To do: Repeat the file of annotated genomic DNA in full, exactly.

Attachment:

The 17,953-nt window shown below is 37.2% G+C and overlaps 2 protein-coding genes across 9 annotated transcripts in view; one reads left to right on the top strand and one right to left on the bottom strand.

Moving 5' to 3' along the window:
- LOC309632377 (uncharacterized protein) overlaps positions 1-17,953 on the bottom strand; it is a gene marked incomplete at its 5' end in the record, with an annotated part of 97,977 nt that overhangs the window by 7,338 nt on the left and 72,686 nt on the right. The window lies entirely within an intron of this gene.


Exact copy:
The 17,953-nt window shown below is 37.2% G+C and overlaps 2 protein-coding genes across 9 annotated transcripts in view; one reads left to right on the top strand and one right to left on the bottom strand.

Moving 5' to 3' along the window:
- LOC309632377 (uncharacterized protein) overlaps positions 1-17,953 on the bottom strand; it is a gene marked incomplete at its 5' end in the record, with an annotated part of 97,977 nt that overhangs the window by 7,338 nt on the left and 72,686 nt on the right. The window lies entirely within an intron of this gene.